Continuing formation, whether in Institutes of apostolic or contemplative life, is an intrinsic requirement of religious consecration. The formation process is not limited to the initial phase. Due to human limitations, the consecrated person can never claim to have completely brought to life the "new creature" who in every circumstance of life reflects the very mind of Christ. Initial formation, then, should be closely connected with continuing formation, thereby creating a readiness on everyone's part to let themselves be formed every day of their lives. Ongoing formation therefore is indispensable not only because of the need to renew oneself but also because the very nature of consecrated life requires us to go on training ourselves for our task, to keep abreast of developments in the church and society, to have a ready eye to the signs of the times; and to continue developing our spiritual growth.


Due to the nature of ongoing formation, some theologians say Formation has to be permanent. That is to say it never ends. It is a task that should be upheld throughout life because nobody can say he has reached the last objective of formation: to be completely conformed with Christ. The one whose life is completely conformed with that of Christ has become a ‘new creature’, or one whose life reflects the very mind of Christ. Our Constitution goes on to say that continuing formation is not limited to a particular period of time: Not only during our formative years, but throughout our lives we should be open to development, formation, and deepening the meaning of our lives. As persons and as community we should seek this in various ways (Art 115). These ways could include the ordinary things in life which are intrinsically formative: programs of formal education, advanced studies and/or post-graduate studies, life with fellow brothers in community,  apostolic experiences, relationship with God, the Word of God, sabbaticals, retreats, and workshops dealing with personal growth issues, and so on. In the words of Saint Bernard: “not to advance is equal to going backward”. Life either progresses towards maturity or undertakes the way back towards self-destruction. Thus, we always have to be ready “to begin anew”.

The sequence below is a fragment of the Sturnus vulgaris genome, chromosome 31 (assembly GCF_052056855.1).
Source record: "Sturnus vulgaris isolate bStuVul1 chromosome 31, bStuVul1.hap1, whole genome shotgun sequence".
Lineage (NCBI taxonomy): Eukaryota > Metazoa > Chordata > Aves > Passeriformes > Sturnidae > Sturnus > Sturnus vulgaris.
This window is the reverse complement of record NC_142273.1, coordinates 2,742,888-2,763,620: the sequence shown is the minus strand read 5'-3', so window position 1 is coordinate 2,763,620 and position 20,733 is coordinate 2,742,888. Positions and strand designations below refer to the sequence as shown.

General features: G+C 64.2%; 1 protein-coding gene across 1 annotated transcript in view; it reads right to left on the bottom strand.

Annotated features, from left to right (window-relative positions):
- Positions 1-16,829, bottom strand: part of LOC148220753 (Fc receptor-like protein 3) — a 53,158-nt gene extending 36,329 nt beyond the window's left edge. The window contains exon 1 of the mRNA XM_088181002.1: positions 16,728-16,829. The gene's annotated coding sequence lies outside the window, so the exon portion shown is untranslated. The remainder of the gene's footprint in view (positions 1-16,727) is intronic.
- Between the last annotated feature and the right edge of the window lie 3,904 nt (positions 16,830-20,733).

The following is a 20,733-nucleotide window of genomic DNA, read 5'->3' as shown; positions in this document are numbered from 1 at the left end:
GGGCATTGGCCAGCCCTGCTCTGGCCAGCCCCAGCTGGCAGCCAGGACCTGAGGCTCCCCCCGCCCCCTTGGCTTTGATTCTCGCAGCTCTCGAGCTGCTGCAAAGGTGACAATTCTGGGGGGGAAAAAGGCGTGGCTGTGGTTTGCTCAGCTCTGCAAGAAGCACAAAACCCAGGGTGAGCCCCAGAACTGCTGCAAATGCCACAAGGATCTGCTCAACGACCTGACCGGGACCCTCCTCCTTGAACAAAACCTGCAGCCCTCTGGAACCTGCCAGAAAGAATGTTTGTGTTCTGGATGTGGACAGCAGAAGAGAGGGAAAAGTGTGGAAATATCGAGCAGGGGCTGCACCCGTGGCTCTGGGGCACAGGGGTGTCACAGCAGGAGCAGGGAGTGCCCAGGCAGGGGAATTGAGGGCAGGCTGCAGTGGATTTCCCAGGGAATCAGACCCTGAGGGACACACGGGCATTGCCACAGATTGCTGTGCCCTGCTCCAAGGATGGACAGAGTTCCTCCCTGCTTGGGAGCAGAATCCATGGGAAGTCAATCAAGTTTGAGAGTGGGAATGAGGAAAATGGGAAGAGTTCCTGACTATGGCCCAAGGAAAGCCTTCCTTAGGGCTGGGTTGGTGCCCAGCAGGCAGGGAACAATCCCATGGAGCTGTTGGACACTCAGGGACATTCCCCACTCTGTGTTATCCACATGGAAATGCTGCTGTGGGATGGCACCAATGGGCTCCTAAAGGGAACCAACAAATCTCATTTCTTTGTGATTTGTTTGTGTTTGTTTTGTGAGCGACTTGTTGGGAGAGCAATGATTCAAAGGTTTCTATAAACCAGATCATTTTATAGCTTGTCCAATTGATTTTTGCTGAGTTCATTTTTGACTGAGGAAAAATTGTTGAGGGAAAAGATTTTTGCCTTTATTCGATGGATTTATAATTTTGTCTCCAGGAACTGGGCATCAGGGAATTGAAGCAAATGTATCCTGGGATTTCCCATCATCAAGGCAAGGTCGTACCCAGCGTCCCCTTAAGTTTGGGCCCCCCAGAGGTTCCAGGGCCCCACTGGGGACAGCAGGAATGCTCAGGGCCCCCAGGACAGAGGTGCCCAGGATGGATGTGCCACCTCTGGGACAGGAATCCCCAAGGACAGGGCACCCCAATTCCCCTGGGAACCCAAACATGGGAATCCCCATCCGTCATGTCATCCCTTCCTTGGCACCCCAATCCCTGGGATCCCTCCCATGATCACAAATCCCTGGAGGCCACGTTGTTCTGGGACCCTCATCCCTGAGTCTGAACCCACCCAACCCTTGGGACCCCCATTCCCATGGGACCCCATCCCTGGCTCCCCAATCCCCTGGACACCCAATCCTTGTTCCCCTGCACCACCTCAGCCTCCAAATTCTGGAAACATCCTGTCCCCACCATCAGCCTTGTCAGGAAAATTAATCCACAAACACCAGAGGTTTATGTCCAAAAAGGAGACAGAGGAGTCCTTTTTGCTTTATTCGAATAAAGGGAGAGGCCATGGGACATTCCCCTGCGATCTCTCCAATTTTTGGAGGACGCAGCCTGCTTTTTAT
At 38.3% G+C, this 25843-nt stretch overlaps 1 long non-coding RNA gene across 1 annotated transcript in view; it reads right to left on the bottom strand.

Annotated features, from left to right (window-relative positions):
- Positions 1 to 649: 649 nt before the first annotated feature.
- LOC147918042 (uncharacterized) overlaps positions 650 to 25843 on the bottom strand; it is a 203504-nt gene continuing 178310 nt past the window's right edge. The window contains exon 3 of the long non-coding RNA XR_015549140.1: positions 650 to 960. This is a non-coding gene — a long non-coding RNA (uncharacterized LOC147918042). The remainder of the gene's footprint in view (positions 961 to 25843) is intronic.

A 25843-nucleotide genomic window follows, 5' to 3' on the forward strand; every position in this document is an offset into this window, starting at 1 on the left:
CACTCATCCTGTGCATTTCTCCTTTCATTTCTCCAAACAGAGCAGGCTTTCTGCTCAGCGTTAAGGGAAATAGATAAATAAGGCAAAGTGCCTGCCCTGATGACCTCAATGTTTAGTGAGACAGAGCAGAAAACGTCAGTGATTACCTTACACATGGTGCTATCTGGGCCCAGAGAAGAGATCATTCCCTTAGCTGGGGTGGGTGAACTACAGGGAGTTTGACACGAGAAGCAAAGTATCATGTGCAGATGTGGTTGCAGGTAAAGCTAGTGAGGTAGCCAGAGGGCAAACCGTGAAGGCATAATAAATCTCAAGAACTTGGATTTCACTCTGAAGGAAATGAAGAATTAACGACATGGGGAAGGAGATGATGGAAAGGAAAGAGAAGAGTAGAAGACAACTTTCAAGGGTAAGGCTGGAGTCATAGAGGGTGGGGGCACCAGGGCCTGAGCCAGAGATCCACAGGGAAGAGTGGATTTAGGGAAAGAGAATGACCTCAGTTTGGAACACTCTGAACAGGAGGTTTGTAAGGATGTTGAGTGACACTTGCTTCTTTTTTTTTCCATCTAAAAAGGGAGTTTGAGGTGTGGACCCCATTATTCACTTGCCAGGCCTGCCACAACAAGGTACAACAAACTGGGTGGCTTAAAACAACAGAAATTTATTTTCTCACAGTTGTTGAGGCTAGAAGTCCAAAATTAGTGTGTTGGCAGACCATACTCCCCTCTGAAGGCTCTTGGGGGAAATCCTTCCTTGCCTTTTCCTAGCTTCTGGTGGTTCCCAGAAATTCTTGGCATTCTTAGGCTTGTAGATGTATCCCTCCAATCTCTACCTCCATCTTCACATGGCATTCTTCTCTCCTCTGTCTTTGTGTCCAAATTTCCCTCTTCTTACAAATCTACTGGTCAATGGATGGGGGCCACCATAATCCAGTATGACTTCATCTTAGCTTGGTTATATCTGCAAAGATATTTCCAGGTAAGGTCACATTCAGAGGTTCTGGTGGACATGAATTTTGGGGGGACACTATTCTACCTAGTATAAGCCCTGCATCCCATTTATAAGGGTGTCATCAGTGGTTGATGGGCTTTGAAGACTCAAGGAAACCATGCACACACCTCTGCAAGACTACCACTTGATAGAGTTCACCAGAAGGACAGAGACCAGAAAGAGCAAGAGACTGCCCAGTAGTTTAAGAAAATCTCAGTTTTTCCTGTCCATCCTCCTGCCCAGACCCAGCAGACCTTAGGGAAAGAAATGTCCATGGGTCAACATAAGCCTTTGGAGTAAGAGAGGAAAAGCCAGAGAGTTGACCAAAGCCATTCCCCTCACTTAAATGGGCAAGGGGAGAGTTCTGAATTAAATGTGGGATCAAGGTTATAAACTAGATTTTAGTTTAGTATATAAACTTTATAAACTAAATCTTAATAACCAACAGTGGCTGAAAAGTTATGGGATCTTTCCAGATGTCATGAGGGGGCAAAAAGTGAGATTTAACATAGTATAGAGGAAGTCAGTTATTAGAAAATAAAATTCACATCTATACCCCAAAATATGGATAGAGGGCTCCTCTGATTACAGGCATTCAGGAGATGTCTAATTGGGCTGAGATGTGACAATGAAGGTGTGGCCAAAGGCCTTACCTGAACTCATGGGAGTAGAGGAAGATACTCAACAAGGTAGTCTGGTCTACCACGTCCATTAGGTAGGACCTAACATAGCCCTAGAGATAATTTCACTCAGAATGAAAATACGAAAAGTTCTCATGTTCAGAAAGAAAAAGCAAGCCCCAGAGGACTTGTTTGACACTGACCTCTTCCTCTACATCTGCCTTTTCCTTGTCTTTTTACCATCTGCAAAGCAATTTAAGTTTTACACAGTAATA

For this kind of formation to perdure, the individual religious must explore well and engage  some agents who act as support. I will mention only five. The chief human agent of ongoing formation is the brother himself. It is his responsibility, as a mature person, to make use of all the experiences around him. Apart from himself, the community leader is an agent who provides guidance and direction; he is also expected to inspire and stimulate the brother in living his consecration. The apostolic community is also an agent that offers support, fosters and guides the ongoing formation and growth of each member. The Spiritual Director is an important agent in guiding the spiritual development of the brother. The brother himself seeks spiritual accompaniment through a person of his choice as his Spiritual Director. This person can be a fellow religious, or an intimate, honest, and trusted friend with whom he can share freely.

Last but not least, the person particularly appointed to guide the ongoing formation program. The one in charge has the task of helping the brothers come to a better understanding and appreciation of the daily experiences in their community, social life, and their apostolic activities.  These experiences are to be seen as encounters with God and opportunities to let the Kingdom of God continuously grow in themselves, in the community, and in the places of their apostolate.

In conclusion, ongoing formation is very important for every Institute and therefore every religious, whether he is in temporary or final vows. The formation programme should not only target those in initial formation, but incorporate those who are in temporary or perpetual vows. Those in charge of the ongoing formation program should make a conscious plan of activities every year for the continuing formation all brothers. The chief purpose of this plan is to provide all consecrated persons with a program which encompasses their whole life. None are exempt from the obligation to be formed every day of their lives. It is therefore binding on every mature religious to give careful attention to ongoing formation "until Christ is formed in us" (Gal 4:19).